Vol. 12, No. 2,856W - The American Reporter - March 18, 2006

by Constance Daley
American Reporter Correspondent
St. Simons Island, Ga.

ST. SIMONS ISLAND, Ga. -- This isn't about voting, right and wrong -- al= though at the time that was the big story. It's about what we knownow beca= use we listened then.

We listened carefully to the proceedings discerning the validity of a ba= llot by determining whether dimples, pin pricks and hanging chads would mak= e it all right. We discovered the whole process was all wrong and now we f= inally understand how the Electoral College really works.

We learned about States' Rights and then listened to the United States S= upreme Court in action as they deliberated -- questioning the rights of a s= tate. Just by being within earshot of any radio or television set, we lea= rned a valuable civics lesson we probably missed the first time around.

During the O.J. Simpson trial, we learned about DNA,(deoxyribonucleic ac= id) a method of identification superior tofingerprints, and now a science s= o precise it is factoring in therelease from jail of long-term incarcerated= but innocent persons.Because of DNA, if the possibility of identificatio= n lies in the personof one already dead, exhumation orders are freely execu= ted to determinea match.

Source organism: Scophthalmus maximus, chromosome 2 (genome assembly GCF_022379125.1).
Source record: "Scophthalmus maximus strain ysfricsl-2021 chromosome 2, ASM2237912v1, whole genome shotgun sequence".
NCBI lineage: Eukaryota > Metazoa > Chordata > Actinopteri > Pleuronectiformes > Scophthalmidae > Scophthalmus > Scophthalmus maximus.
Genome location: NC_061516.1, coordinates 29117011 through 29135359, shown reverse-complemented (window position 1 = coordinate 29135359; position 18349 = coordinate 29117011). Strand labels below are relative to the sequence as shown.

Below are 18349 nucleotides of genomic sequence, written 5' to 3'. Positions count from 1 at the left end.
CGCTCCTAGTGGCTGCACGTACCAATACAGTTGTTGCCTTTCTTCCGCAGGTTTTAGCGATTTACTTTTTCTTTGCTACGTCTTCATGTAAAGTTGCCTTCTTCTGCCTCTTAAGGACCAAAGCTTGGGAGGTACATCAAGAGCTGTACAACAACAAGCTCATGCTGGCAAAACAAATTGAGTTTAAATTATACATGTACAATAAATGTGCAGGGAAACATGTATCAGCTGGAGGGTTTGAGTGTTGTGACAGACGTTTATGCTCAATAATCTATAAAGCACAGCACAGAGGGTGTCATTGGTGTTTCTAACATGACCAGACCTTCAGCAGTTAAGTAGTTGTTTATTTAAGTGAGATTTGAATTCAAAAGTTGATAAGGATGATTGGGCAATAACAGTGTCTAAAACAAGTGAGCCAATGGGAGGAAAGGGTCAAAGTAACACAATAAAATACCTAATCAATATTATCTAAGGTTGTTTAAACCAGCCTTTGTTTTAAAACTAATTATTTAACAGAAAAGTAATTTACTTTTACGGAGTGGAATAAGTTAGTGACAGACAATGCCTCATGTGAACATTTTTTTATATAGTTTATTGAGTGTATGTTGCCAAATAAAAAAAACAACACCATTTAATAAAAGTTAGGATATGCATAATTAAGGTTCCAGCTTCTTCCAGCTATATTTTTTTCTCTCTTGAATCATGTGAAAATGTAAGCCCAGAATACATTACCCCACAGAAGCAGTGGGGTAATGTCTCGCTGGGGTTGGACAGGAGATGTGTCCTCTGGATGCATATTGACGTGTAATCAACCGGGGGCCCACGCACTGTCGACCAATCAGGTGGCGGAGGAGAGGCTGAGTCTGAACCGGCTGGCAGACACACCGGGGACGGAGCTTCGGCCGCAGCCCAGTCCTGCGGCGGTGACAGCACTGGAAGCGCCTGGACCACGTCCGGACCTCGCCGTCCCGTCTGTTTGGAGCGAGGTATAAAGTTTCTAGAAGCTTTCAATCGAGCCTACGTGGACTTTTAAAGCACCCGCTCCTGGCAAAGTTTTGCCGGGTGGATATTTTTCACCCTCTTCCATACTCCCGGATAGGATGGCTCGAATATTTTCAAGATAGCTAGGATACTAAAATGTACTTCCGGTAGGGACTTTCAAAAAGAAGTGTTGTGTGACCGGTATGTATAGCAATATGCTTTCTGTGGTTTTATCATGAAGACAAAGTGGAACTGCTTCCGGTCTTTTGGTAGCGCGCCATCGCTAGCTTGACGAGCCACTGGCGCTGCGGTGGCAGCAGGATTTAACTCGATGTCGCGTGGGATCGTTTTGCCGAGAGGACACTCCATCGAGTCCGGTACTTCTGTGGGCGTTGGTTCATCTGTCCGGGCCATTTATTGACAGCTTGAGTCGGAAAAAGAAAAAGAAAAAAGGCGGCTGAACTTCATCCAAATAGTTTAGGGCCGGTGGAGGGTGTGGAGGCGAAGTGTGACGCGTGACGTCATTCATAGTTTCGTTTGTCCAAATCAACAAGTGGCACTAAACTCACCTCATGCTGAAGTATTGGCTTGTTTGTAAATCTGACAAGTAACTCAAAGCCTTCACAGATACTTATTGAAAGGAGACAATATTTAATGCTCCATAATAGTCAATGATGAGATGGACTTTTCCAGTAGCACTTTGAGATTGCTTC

Remember Anya Miller? For decades after being rescued from a drowning s= uicide attempt, she claimed to be Anastasia, daughter of Nicholas II, Czar = of Russia.

Nicholas and his entire family had been executed by the Bolsheviks in= 1918 but this Anya Miller concocted stories of escape, insisting until her= death she told the truth, thus creating a shadow of a doubt and leaving us= wondering even today. It could have happened. Did it happen? With DNA t= here would be no doubt and Anya Miller would be given either short shrift o= r the $10,000,000 in trust.

Thomas Jefferson's descendants are being identified through DNAcompariso= ns. We would eventually learn all this but because of O.J.Simpson's high p= rofile trial, DNA quickly became a household word beforewe knew what we wer= e talking about.

Because of Anita Hill's testimony before the Senate Judi= ciaryCommittee, we now know less about Justice Clarence Thomas' decisions o= nthe Supreme Court than we do about Sexual Harassment in the work place.Aga= in, this is not about right and wrong, who or what. It's about whatsocieta= l changes took place as a result of very highly profiled cases.With just on= e pat on the fanny, an impowered secretary can have theChairman of the Boar= d out on the street for sexual harassment.

Lurena Bobbit's trial certainl= y opened conversations bothcautiously at home and amusingly around the wate= r cooler. Until shehad to testify as to what exactly she had done, the male append= age wasmost commonly referred to his "thing." Peter Jennings, with the apl= ombof a Prime Minister, spoke the word for the first time and opened theflo= odgates.

Newspaper headlines proclaimed what she had done, radio andtelevision = reported what she had done -- and even then, they had troublewith exactly w= hat she had done. Did she lob it off, cut it off, sliceit off or chop it o= ff? We only knew she took it off with a knife, thentook off herself and to= ssed it out the window. Although I can never goback to calling male genit= alia "his thing," I still can't make dinnertable conversation over the "P" = word.